Release Date: October 10, 2011
Age Group: Young Adult
Buy: Fountain Bookstore / Amazon
As a dancer with the ultra-prestigious Manhattan Ballet Company, nineteen-year-old Hannah Ward juggles intense rehearsals, dazzling performances and complicated backstage relationships. Up until now, Hannah has happily devoted her entire life to ballet.
But when she meets a handsome musician named Jacob, Hannah's universe begins to change, and she must decide if she wants to compete against the other "bunheads" in the company for a star soloist spot or strike out on her own in the real world. Does she dare give up the gilded confines of the ballet for the freedoms of everyday life?
Before I even cracked the spine on Bunheads, I knew I would enjoy it. Why? Firstly, I have a ballerina past, in which I spent 7 years taking all sorts of dance classes (though I ultimately gave it up, which is still one of my biggest regrets). Secondly, one of my guilty pleasure movies is Center Stage, and I originally thought this would be a YA version of that (what YA book reviewer doesn’t love a book version of their favorite Saturday afternoon movie?). However, while there are a few similarities to that guilty pleasure, Bunheads is not cheesy in the slightest- it’s a beautifully written, sweet, hilarious, entertaining story of the life of a corps dancer at the Manhattan Ballet Company. It’s the tale of don’t-call-me-a-ballerina Hannah Ward, a self-proclaimed bunhead whose life gets knocked a little sideways when she meets handsome college student and musician Jacob Cohen.
What I love the most about Bunheads is that it’s not about the star prima donna fighting to stay on top or even about an up-and-comer trying to push her way to the top: it’s about a member of the corps, the background line. This isn’t just her passion- it’s also her livelihood. Since Sophie Flack is a former corps dancer, she knows all the dirty little secrets, and she doesn’t gloss over any of them. Every painful injury, every back-stabbing moment, every insinuation regarding weight is included in perfect detail, just like reality. Ballet is a tough business, open to only an elite few for only a handful of years, and it’s not always as pretty as it seems. Hannah can barely make time to breathe, let alone see Jacob who longs to know her better. Her struggle to maintain what we would call a normal life while still staying on the top of her game is painful at times, fantastic at others, but it’s so very real.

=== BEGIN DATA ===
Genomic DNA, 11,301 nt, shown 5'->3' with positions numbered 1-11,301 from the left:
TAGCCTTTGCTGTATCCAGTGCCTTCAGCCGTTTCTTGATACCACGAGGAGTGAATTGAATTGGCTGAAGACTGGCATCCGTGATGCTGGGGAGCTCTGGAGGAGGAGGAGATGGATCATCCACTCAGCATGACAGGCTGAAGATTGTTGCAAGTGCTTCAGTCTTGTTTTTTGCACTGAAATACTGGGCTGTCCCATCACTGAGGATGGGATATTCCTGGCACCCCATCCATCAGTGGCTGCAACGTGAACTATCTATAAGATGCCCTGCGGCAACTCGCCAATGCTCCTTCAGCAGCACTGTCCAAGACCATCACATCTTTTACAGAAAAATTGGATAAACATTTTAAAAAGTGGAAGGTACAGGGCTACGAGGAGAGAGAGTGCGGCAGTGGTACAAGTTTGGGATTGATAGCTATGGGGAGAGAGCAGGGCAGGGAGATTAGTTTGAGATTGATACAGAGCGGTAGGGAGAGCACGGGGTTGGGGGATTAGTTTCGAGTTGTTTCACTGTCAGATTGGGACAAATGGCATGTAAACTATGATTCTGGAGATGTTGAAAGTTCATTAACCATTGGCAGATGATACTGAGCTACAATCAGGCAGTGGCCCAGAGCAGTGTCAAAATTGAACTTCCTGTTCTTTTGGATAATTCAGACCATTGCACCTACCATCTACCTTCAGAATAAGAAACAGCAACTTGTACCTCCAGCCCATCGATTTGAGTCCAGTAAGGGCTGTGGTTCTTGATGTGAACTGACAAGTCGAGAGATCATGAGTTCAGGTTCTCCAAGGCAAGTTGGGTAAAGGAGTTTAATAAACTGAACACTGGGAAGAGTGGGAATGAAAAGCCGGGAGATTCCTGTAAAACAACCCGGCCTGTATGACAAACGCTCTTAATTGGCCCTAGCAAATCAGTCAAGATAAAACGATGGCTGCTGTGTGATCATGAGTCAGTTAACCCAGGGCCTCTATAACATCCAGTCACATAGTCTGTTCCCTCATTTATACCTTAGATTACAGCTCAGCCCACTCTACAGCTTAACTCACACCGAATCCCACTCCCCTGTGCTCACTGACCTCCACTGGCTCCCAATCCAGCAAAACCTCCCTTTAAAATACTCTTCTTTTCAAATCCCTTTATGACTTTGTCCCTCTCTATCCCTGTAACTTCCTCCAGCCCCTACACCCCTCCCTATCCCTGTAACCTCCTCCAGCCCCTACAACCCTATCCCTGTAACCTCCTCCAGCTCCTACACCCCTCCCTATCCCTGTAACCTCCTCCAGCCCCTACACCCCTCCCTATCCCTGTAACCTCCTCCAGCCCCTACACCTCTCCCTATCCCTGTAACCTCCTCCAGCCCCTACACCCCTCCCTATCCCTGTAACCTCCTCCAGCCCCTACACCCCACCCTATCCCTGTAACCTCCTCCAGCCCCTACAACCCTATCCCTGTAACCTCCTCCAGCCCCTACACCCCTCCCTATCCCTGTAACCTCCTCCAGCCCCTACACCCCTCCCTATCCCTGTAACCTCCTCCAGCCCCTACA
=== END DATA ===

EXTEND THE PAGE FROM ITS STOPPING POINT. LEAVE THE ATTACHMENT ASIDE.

At its core, however, Bunheads is about a girl who simply loves to dance. Period. This is a love story for ballet. Hannah dances for no one but herself. Hannah exudes ballet, and she never feels quite like herself unless she’s on the stage. As a former ballet dancer, I knew a ton of the terminology and dance steps without having to research, but I found that it didn’t really matter if I didn’t have the knowledge. Listening to Hannah describe how she felt while doing the steps made each one come alive. I could close my eyes and be there in the audience, awed and amazed by every moment. Flack’s words practically draw a picture for you in your mind. It’s gorgeous.
This is a wonderful debut by Sophie Flack, and I look forward to anything else she may write in the future. Seriously, anything. You just let me know, kay, Ms. Flack? Also, fun side story: I tweeted Sophie about how much I was enjoying this, and not only did she immediately write back her sincere thanks, her mother also retweeted me! I just love that. I just love Bunheads.